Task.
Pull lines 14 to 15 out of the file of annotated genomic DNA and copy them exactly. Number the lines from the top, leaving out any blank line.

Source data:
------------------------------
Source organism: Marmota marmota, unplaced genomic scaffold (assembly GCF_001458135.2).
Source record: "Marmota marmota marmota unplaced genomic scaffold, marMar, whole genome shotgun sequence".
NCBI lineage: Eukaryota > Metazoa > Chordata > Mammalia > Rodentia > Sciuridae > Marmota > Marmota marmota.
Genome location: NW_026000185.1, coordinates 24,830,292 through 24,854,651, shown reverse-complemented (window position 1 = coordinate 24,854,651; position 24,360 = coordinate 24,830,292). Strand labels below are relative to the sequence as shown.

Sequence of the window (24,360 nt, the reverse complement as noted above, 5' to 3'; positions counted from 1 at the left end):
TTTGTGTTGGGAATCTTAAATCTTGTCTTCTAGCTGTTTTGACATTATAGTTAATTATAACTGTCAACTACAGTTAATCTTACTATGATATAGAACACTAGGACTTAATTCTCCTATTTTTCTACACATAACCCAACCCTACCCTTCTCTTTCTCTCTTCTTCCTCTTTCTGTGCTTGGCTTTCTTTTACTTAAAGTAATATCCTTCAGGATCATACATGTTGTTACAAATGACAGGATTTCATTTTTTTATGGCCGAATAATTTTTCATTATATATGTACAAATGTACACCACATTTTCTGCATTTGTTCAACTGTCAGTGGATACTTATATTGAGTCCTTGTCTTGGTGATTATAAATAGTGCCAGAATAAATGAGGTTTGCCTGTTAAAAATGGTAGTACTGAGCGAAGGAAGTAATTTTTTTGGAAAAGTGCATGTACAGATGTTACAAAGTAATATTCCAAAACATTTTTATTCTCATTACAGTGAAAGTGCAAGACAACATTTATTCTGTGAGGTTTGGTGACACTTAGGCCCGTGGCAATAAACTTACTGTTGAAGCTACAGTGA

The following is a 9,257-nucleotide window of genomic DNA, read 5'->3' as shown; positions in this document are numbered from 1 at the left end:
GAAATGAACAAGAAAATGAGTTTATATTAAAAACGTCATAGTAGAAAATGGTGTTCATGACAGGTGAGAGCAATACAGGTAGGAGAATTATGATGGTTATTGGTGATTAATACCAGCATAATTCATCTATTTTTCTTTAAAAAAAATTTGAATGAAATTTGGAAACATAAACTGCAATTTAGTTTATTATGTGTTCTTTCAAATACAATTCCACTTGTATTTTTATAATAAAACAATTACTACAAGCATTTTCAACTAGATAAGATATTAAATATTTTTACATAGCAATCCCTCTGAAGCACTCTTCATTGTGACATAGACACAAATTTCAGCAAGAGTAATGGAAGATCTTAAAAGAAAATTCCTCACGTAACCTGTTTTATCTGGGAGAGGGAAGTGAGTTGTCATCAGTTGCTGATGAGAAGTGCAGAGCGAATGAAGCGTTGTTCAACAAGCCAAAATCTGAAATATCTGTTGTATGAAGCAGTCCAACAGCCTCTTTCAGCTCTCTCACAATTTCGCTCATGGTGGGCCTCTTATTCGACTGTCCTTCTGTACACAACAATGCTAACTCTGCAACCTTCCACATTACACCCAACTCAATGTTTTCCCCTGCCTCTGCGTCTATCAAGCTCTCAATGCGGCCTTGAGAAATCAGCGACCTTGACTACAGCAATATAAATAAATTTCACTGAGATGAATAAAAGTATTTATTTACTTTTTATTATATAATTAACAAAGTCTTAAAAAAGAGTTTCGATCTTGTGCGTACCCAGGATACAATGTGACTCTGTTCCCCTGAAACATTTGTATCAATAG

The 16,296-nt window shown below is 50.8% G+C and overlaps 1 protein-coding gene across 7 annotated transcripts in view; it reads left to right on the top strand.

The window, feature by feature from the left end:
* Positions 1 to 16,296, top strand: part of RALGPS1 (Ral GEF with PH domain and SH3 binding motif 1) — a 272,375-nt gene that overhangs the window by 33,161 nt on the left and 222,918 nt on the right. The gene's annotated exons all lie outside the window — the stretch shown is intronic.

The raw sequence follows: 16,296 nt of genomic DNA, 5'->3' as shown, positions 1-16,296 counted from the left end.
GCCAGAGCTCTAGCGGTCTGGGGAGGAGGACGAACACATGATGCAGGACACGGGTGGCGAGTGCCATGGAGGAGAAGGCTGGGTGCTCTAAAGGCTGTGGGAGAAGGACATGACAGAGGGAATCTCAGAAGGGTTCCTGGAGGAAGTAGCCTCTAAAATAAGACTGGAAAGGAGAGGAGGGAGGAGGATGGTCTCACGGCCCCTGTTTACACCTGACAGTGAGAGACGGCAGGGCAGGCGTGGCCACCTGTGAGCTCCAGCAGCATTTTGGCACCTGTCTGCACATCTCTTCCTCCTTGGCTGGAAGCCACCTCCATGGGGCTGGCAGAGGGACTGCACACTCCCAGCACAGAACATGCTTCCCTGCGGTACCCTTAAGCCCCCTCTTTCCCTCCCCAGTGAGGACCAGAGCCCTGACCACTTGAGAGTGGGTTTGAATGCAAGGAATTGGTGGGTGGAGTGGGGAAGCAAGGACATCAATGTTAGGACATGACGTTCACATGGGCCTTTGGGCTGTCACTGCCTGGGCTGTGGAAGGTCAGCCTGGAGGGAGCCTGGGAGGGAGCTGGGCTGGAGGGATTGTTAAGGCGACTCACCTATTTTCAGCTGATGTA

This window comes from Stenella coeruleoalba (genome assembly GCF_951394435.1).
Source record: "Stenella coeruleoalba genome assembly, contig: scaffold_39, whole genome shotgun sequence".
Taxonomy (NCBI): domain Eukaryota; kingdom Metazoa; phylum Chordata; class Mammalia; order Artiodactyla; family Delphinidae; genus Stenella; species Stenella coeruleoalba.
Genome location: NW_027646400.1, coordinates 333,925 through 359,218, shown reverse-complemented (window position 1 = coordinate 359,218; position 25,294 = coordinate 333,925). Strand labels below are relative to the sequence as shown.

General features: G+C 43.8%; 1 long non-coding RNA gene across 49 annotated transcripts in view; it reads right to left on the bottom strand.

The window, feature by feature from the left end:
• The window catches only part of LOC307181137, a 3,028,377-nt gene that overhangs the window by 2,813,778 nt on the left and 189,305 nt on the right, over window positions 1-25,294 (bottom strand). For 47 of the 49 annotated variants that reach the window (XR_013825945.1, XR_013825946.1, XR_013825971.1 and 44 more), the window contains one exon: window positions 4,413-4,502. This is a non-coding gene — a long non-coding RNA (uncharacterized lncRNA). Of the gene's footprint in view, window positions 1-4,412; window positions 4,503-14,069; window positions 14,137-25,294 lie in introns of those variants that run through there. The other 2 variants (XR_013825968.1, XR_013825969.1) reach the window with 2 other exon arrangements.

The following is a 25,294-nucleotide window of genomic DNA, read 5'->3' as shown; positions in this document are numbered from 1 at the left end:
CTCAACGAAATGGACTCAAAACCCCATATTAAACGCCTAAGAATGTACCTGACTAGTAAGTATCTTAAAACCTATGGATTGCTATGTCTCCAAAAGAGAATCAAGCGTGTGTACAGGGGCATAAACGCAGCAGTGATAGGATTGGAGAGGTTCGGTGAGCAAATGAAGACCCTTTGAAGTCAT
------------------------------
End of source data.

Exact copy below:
This window comes from Stenella coeruleoalba (genome assembly GCF_951394435.1).
Source record: "Stenella coeruleoalba genome assembly, contig: scaffold_39, whole genome shotgun sequence".